No Up-Front Fees

While individual companies will run each community solar project a little differently, there are typically zero upfront fees to join a community solar program. Compare this to purchasing your own solar panels, and you’d be out thousands of dollars or be making monthly lease payments.

Easy to Join

In comparison to putting up rooftop solar panels, community solar is easy to join. All you need to do is contact a community solar provider, and if you live in an eligible area, you can easily and quickly join.

Fair Access to Clean Renewable Energy

Perhaps one of the most significant benefits of community solar is that it gives fair access to clean renewable energy to groups of people who didn’t previously have access. Community solar is especially beneficial for renters and apartment dwellers.

Support of Local Power Projects

Community solar projects give more control over energy to local sources. They also bring money into the community and can even create jobs.

Pros and Cons

When it comes to any important issue, you need to look at both the pros and cons. There are many benefits when it comes to community solar, but there are also a couple of downsides.

Pros of Community Solar

There are a lot of pros to community solar. The main pro is that community solar gives fair access to solar power across the community and helps residents save money on electricity costs.

Here’s a complete look at the pros:

Cons of Community Solar

Even though community solar has its fair share of advantages, it wouldn’t be fair if we didn’t cover the cons.

Here are the cons of community solar:

In some areas, residents have protested solar farms simply because they don’t like how they look.

How Much Does Community Solar Cost?

Community solar costs vary from region to region but are almost always less than traditional electricity costs. According to the Department of Energy, the median amount of savings of a subscription versus credits is $0.19 per watt used. The average range of savings is $0.16 – $0.25 per watt.

FAQs

Is community solar the same as green power?

Community solar is not the same as green power. Green power is any form of naturally generated electricity. This can be from solar, heat, wind, and more. Green power programs enable you to pay your utility company to use green power, but you’re not using it yourself.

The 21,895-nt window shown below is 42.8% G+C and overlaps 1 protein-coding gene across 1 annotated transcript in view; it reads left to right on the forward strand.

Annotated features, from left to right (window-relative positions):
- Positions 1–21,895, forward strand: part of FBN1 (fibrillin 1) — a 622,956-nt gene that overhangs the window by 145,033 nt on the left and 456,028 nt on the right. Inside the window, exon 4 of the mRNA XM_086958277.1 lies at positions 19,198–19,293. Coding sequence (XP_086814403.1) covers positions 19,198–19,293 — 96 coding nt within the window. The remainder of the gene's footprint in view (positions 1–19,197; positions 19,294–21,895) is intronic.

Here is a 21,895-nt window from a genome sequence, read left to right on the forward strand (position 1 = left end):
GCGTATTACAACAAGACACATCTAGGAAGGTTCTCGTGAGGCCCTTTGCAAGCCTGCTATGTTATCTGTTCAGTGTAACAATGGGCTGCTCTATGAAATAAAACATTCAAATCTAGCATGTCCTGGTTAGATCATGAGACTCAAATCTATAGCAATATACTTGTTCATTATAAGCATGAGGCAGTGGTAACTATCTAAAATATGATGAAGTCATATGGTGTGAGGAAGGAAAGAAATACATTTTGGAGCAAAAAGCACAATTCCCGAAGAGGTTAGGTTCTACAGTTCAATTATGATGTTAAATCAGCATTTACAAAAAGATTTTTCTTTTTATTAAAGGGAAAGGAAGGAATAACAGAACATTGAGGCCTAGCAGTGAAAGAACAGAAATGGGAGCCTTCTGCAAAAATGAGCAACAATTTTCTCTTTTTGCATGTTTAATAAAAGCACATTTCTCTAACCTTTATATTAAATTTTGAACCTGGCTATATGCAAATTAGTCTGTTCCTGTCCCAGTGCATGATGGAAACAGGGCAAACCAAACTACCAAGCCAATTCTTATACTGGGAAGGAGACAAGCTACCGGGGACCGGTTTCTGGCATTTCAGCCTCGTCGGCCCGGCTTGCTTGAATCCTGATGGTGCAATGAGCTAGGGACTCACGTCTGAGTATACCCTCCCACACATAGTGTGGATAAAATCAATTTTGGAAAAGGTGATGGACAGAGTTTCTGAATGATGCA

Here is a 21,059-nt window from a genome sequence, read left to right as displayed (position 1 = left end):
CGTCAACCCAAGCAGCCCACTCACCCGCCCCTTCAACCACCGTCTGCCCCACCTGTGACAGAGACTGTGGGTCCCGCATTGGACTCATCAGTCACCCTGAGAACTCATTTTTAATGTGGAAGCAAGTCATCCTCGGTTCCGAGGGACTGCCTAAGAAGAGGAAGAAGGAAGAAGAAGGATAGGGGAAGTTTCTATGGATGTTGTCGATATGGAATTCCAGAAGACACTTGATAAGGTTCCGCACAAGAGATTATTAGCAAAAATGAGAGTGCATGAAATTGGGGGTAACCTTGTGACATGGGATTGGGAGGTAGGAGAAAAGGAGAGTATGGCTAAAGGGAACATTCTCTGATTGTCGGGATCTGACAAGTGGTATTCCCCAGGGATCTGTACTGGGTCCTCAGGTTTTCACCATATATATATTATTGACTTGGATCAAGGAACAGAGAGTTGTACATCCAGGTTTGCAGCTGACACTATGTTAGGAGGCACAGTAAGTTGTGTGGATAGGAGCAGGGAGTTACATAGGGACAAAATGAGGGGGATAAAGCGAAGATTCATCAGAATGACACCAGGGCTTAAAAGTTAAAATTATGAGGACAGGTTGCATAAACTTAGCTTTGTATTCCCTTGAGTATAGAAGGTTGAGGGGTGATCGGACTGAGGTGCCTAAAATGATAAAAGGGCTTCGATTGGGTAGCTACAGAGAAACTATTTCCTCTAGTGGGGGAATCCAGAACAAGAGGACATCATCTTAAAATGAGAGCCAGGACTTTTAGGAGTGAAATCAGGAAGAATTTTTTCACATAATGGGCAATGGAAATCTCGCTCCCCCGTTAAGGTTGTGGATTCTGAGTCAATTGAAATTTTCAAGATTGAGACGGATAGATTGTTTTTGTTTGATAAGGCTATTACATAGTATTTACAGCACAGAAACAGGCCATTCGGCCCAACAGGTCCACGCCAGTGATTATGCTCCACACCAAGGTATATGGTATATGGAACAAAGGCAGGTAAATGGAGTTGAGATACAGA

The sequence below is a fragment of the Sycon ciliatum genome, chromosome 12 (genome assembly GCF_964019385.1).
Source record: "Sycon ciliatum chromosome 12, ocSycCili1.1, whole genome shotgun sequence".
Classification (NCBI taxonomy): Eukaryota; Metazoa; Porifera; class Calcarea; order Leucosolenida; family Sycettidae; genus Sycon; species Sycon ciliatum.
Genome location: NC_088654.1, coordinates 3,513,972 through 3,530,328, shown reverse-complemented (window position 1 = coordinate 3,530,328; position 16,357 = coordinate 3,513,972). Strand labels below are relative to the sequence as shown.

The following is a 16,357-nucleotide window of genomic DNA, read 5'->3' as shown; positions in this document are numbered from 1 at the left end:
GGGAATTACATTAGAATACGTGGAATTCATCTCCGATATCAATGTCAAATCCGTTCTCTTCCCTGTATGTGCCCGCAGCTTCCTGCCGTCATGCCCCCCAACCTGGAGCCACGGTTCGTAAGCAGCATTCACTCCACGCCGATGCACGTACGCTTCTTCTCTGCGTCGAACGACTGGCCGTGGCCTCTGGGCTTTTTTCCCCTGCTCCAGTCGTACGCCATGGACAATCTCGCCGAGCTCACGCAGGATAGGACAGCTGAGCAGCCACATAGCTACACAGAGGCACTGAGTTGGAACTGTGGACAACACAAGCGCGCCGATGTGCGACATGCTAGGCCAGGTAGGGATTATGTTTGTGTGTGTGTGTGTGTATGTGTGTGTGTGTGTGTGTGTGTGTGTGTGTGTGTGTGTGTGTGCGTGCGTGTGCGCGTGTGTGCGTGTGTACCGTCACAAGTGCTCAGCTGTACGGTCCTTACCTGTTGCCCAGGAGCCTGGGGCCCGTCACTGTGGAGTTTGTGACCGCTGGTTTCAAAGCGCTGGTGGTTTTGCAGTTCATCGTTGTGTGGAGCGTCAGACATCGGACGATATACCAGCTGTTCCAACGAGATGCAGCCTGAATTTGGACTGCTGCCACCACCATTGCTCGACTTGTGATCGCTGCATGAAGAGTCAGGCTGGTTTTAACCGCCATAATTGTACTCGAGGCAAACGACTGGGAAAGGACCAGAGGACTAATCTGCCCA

With a community solar program, you benefit from the actual use of solar energy and receive credits on your utility bill. Also, most community solar programs are third-party run.

What is the catch with community solar?

There is no catch with community solar. Community solar programs are free to join and help you save 5-15% on your energy bills. However, the most common complaint about community solar is that residents don’t like how solar farms look and are afraid these farms will negatively impact property values.

How does community solar make money?

Community solar makes money through customer subscriptions. These subscriptions or investor cash are what enable the programs to purchase solar panels initially. Since there are many tax credits for solar energy, the business also takes advantage of that.

When the business pays off the cost of the solar panels, the community solar program will be very profitable while still saving its subscribers money on electricity.

What is bad about solar farms?

Solar farms are large groups of solar panels that provide solar power to the electrical grid or community solar programs. The pushback against solar farms, especially in rural areas, is primarily due to the fear of dropping property values and agricultural land use.

Also, large solar farms that expand over hundreds of acres can adversely affect wildlife and local vegetation.

Who Can I Contact if I’m Interested in Community Solar?

If you’re interested in community solar, try searching on Google to find a program available in your area.

In addition, you can check with these community solar program companies:

 
Jenny Kim - President, joined DC Sun in 2016 with the simple goal of helping make solar power more accessible and affordable to anyone that wants to take advantage of the many benefits. As President, she has led an effort to assist more than 400 homeowners in the Washington DC area to go solar. Jenny holds a Master of Science in electrical engineering from Virginia Tech where she paid her way through college as a top-performing inside sales representative for SolarCity. You can connect with Jenny on LinkedIN.